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Work On Your Game Content/business and money/A Bipolar (?) Entrepreneur...
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A Bipolar (?) Entrepreneur...

I go to a popular boxing gym in Miami.

The owner hangs out there a lot during the day, at least by what I can see on Instagram. I’m an early riser, so I don’t see him often.

I met the guy when I joined. He was all friendly and such, as one should be when wooing a customer.

The 2-3 times I’ve seen him since, his energy’s been completely different.

He looked at me with an unfamiliar, standoffish eye. As if he had no idea why I’d be looking at or speaking to him.

Mentally, I give him the benefit of the doubt. Maybe he was having a bad day or had a lot on his mind. Perhaps he doesn’t even remember meeting me.

But, I’ve asked some other members of the gym if they’ve noticed the same thing about this guy.


On social media, this owner shows the personality he had when I first met him. He’s engaging, friendly, and talking up how great his gym is.

And when some famous person — Floyd Mayweather, Jake Paul, Evander Holyfield — shows up, the celeb gets the red carpet treatment.

The gym spotlights the famous visitor, ostensibly to drive new members to the gym. Maybe it works; maybe it just builds vanity metrics. What I know for sure is that you’ll know about it when it happens.

The owner has the game backwards.


In all fairness, my experiences are circumstantial. It’s just my “lived experience,” which ≠ absolute truth.

What I’ve personally seen in this guy doesn’t make it all of who he is. It doesn’t mean this owner is a bipolar jerk who’s only friendly when he stands to benefit.

But it does make me curious, and brings up some bigger points about business.

This guy runs a fitness facility. Members, most of whom are everyday, working nobodies, pay monthly for access to the gym. A certain percentage of those members use the gym regularly AND will never be world famous (at least not for boxing).

These are the folks the owner should be paying the MOST attention to.

These are the people he and his team should find a way to spotlight.

Because these “rank and file” members are the reason why he has a business.

Floyd Mayweather visited, took some photos and vids, and left.

Sure, Floyd’s name, image and likeness draws attention. But Floyd doesn’t pay a monthly membership fee.

Most members of this gym don’t have thousands of social media followers. They’re not “influencers.” But they pay their membership every 30 days, and they’re the ones using the gym every day.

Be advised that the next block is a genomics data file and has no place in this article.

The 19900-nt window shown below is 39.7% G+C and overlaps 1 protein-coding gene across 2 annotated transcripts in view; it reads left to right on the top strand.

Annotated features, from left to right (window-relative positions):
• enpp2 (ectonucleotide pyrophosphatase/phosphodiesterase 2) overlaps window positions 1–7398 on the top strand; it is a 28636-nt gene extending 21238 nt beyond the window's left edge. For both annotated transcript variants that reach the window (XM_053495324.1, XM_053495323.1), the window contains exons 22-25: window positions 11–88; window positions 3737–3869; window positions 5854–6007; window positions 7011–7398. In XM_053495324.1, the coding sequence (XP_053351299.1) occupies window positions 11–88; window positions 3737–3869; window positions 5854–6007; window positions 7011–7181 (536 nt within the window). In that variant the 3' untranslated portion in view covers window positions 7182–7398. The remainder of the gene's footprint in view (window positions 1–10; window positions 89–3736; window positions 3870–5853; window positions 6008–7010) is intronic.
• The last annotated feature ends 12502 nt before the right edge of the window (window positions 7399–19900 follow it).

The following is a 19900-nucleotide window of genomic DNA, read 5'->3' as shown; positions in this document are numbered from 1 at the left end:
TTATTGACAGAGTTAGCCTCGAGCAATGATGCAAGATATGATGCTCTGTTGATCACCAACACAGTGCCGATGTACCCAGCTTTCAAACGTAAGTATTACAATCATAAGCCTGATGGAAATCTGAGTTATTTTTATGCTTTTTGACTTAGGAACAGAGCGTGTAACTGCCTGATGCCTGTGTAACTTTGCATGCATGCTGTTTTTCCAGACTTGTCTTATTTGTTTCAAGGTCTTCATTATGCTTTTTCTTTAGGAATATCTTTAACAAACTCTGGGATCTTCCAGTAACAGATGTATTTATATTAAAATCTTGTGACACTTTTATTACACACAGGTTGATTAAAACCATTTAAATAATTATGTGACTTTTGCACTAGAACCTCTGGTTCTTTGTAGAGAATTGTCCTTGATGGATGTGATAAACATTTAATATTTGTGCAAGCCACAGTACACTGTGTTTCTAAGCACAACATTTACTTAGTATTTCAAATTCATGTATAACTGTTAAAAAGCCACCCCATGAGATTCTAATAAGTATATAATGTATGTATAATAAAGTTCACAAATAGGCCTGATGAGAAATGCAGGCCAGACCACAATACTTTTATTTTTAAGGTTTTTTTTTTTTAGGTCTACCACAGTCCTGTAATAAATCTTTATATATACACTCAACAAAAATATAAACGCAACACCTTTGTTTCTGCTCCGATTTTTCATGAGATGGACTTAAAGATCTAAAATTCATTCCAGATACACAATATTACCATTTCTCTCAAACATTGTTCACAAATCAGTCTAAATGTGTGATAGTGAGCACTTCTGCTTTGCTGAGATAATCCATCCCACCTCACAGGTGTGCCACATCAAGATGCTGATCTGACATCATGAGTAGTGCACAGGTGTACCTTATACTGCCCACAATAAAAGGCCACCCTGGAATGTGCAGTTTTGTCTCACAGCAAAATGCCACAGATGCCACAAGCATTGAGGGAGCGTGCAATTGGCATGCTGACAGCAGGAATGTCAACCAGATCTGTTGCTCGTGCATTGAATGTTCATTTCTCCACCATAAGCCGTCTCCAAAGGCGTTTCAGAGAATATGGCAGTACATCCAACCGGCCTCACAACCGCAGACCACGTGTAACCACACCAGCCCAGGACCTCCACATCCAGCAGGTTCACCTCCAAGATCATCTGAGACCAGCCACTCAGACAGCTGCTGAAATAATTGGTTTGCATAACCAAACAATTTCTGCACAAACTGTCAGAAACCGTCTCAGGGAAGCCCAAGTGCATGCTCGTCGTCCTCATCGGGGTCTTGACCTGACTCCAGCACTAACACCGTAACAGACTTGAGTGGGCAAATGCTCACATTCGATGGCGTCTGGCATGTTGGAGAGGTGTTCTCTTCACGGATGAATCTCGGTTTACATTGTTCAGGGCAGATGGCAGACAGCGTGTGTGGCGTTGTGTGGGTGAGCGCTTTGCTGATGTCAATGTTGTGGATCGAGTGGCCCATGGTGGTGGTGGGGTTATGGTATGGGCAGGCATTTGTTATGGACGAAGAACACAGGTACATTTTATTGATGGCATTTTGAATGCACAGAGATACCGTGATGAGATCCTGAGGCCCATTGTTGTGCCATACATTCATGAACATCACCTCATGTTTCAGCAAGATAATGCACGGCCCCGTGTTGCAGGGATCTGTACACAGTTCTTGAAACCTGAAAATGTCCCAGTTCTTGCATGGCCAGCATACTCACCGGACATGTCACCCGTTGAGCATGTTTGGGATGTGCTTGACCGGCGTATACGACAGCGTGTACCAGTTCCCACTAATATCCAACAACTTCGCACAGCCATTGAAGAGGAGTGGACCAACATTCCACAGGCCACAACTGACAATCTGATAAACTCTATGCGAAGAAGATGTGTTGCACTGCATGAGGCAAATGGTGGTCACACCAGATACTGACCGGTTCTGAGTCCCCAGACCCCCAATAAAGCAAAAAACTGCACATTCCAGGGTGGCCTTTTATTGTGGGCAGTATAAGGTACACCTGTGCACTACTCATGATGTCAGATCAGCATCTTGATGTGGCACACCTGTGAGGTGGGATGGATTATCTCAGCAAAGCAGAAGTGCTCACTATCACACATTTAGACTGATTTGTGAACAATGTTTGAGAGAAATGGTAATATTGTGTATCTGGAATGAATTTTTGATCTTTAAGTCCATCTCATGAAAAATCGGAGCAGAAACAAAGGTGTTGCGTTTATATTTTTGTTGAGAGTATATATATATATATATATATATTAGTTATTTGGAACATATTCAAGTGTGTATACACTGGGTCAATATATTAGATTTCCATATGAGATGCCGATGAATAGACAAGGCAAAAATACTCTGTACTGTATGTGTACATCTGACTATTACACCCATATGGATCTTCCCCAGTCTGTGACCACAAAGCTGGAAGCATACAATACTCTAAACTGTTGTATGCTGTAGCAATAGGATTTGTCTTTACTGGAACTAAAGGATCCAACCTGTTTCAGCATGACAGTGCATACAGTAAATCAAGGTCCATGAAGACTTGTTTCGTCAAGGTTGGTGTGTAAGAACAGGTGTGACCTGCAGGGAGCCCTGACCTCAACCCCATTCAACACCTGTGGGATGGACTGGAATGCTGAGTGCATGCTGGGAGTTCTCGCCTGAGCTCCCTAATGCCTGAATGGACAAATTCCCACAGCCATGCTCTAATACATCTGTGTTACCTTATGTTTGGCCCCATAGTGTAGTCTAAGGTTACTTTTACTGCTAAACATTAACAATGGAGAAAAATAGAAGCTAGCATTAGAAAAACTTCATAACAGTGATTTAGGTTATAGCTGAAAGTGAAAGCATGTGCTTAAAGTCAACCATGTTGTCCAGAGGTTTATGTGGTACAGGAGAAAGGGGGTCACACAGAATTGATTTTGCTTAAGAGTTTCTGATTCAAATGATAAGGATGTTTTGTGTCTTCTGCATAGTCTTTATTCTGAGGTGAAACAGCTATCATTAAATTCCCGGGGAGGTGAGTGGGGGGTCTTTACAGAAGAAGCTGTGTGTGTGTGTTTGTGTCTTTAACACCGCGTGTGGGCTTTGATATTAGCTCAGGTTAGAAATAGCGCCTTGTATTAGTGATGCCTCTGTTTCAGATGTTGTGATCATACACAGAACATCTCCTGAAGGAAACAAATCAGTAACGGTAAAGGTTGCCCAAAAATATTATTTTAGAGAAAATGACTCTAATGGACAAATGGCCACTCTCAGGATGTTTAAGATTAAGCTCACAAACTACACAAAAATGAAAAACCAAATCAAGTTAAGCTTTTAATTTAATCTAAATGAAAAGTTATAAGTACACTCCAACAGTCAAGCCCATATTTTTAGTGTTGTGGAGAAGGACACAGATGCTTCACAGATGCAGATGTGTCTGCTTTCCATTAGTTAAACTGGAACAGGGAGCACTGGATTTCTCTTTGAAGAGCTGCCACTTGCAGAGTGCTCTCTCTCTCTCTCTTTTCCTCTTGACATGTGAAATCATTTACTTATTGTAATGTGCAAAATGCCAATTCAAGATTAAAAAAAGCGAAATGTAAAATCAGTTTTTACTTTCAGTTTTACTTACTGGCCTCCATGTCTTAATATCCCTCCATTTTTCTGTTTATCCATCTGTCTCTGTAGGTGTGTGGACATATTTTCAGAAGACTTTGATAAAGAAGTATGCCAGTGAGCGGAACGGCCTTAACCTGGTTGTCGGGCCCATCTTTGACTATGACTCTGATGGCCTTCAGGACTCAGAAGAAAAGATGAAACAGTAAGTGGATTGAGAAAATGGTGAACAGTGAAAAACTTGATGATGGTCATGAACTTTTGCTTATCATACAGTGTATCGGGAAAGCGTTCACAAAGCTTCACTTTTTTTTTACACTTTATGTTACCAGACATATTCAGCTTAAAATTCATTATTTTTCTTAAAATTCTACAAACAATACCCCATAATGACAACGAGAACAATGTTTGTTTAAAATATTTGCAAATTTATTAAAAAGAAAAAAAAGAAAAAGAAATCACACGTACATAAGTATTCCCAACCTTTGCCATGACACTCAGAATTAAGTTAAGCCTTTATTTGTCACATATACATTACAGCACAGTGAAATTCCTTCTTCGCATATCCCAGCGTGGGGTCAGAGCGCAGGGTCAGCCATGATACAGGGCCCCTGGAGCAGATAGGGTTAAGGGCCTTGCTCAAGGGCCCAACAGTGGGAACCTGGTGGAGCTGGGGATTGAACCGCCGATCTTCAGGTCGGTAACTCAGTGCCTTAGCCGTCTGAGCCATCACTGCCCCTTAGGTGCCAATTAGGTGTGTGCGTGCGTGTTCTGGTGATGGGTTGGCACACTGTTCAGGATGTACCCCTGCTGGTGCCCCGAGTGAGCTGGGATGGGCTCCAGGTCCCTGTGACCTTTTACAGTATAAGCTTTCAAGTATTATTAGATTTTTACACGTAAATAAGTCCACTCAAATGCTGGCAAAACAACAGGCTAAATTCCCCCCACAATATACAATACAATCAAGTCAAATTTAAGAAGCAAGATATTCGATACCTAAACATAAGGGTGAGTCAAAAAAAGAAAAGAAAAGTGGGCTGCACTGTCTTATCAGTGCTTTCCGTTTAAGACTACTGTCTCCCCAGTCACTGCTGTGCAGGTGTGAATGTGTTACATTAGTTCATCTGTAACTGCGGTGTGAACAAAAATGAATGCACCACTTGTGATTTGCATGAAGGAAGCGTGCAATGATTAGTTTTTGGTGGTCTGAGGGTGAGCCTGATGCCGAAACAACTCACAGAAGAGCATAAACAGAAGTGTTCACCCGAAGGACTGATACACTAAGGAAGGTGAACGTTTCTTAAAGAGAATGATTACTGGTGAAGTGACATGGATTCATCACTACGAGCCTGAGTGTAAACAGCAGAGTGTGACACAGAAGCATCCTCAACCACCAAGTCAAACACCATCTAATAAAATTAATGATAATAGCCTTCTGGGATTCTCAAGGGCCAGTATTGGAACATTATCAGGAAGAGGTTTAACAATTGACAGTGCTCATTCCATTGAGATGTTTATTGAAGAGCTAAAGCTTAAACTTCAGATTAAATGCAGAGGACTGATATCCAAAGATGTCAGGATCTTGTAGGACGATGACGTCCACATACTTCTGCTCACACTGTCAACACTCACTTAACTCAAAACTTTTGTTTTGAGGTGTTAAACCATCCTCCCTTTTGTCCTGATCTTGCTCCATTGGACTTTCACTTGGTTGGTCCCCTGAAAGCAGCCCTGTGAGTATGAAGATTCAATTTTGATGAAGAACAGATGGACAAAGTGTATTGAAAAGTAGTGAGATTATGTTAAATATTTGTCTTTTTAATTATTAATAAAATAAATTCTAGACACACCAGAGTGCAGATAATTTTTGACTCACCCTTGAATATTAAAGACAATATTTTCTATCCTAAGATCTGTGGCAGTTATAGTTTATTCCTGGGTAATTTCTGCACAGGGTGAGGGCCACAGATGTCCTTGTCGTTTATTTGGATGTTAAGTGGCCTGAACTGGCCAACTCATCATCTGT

Here’s what I’d do if I ran a fitness facility — or any business whose costumers physically show up every day:

1) Talk to my front desk staff. Find out who the regulars are. The ones who consistently use the gym.

Highlight THEM.

Most people looking at this gym on Instagram won’t ever be Floyd Mayweather, and ain’t trying to be.

I’m not joining a gym because a champion boxer goes there. But I would join if I saw someone who looks like me in there.

2) Spend time in the gym talking to the “regular” people.

Find out why they’re there. What they like and don’t like. Tell them what’s on the way.

Treat them with the same level of attention that this star-chasing owner gives to the celebrities.


What I’m describing here are business soft skills.

They’re the intangible interpersonal skills that act as the “conductor” that connects you to people and their money.

If your “stuff” is good enough, it’ll sell even without soft skills. Thing is, your buyers will desert you the very moment your stuff is no longer needed.

When there’s a relationship, we stick around for the connection.

For the friends.
For the emotions.
For knowing we can go somewhere where people know and appreciate us.

This is harder to do with online “stuff” than it is with actual human-to-human engagement. It should be happening all the time if you have a physical destination business.

I coach on this and a lot more in the People Skills Course in Work On Your Game University, which you can join here:

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